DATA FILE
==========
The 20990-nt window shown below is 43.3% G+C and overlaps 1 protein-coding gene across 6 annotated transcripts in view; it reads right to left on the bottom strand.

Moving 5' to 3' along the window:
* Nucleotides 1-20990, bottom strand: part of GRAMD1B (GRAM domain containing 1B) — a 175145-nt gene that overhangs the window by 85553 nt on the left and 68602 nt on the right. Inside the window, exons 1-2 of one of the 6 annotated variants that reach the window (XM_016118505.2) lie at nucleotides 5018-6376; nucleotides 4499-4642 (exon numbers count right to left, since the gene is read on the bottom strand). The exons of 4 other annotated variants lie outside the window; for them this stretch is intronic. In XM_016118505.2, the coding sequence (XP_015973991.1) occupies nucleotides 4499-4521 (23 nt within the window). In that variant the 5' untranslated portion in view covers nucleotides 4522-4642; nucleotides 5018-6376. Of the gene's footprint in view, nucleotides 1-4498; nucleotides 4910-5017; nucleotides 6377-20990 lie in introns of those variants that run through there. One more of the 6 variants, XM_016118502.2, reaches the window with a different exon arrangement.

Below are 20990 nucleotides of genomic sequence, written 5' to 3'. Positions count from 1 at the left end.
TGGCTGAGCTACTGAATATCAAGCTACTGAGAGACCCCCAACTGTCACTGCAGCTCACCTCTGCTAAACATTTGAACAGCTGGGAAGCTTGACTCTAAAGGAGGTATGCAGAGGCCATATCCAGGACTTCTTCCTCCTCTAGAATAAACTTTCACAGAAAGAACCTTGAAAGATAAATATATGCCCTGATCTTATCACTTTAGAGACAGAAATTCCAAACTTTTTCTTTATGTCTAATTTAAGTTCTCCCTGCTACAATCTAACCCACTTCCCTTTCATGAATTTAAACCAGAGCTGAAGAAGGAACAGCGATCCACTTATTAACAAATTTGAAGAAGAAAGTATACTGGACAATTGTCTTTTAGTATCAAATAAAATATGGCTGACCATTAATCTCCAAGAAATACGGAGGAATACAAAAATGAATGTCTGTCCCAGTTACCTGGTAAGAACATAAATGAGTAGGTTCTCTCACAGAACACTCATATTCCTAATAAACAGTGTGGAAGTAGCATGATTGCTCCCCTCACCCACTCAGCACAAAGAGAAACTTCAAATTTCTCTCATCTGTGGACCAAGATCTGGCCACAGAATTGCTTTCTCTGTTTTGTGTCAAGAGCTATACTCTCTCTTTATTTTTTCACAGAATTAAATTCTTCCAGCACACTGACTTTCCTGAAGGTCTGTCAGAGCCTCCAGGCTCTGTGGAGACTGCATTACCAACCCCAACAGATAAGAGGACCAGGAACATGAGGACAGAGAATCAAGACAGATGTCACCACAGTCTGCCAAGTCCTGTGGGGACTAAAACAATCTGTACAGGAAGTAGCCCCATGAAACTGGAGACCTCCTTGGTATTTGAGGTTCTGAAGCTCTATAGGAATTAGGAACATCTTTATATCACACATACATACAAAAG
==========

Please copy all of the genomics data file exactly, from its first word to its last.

The 20990-nt window shown below is 43.3% G+C and overlaps 1 protein-coding gene across 6 annotated transcripts in view; it reads right to left on the bottom strand.

Moving 5' to 3' along the window:
* Nucleotides 1-20990, bottom strand: part of GRAMD1B (GRAM domain containing 1B) — a 175145-nt gene that overhangs the window by 85553 nt on the left and 68602 nt on the right. Inside the window, exons 1-2 of one of the 6 annotated variants that reach the window (XM_016118505.2) lie at nucleotides 5018-6376; nucleotides 4499-4642 (exon numbers count right to left, since the gene is read on the bottom strand). The exons of 4 other annotated variants lie outside the window; for them this stretch is intronic. In XM_016118505.2, the coding sequence (XP_015973991.1) occupies nucleotides 4499-4521 (23 nt within the window). In that variant the 5' untranslated portion in view covers nucleotides 4522-4642; nucleotides 5018-6376. Of the gene's footprint in view, nucleotides 1-4498; nucleotides 4910-5017; nucleotides 6377-20990 lie in introns of those variants that run through there. One more of the 6 variants, XM_016118502.2, reaches the window with a different exon arrangement.

Below are 20990 nucleotides of genomic sequence, written 5' to 3'. Positions count from 1 at the left end.
TGGCTGAGCTACTGAATATCAAGCTACTGAGAGACCCCCAACTGTCACTGCAGCTCACCTCTGCTAAACATTTGAACAGCTGGGAAGCTTGACTCTAAAGGAGGTATGCAGAGGCCATATCCAGGACTTCTTCCTCCTCTAGAATAAACTTTCACAGAAAGAACCTTGAAAGATAAATATATGCCCTGATCTTATCACTTTAGAGACAGAAATTCCAAACTTTTTCTTTATGTCTAATTTAAGTTCTCCCTGCTACAATCTAACCCACTTCCCTTTCATGAATTTAAACCAGAGCTGAAGAAGGAACAGCGATCCACTTATTAACAAATTTGAAGAAGAAAGTATACTGGACAATTGTCTTTTAGTATCAAATAAAATATGGCTGACCATTAATCTCCAAGAAATACGGAGGAATACAAAAATGAATGTCTGTCCCAGTTACCTGGTAAGAACATAAATGAGTAGGTTCTCTCACAGAACACTCATATTCCTAATAAACAGTGTGGAAGTAGCATGATTGCTCCCCTCACCCACTCAGCACAAAGAGAAACTTCAAATTTCTCTCATCTGTGGACCAAGATCTGGCCACAGAATTGCTTTCTCTGTTTTGTGTCAAGAGCTATACTCTCTCTTTATTTTTTCACAGAATTAAATTCTTCCAGCACACTGACTTTCCTGAAGGTCTGTCAGAGCCTCCAGGCTCTGTGGAGACTGCATTACCAACCCCAACAGATAAGAGGACCAGGAACATGAGGACAGAGAATCAAGACAGATGTCACCACAGTCTGCCAAGTCCTGTGGGGACTAAAACAATCTGTACAGGAAGTAGCCCCATGAAACTGGAGACCTCCTTGGTATTTGAGGTTCTGAAGCTCTATAGGAATTAGGAACATCTTTATATCACACATACATACAAAAG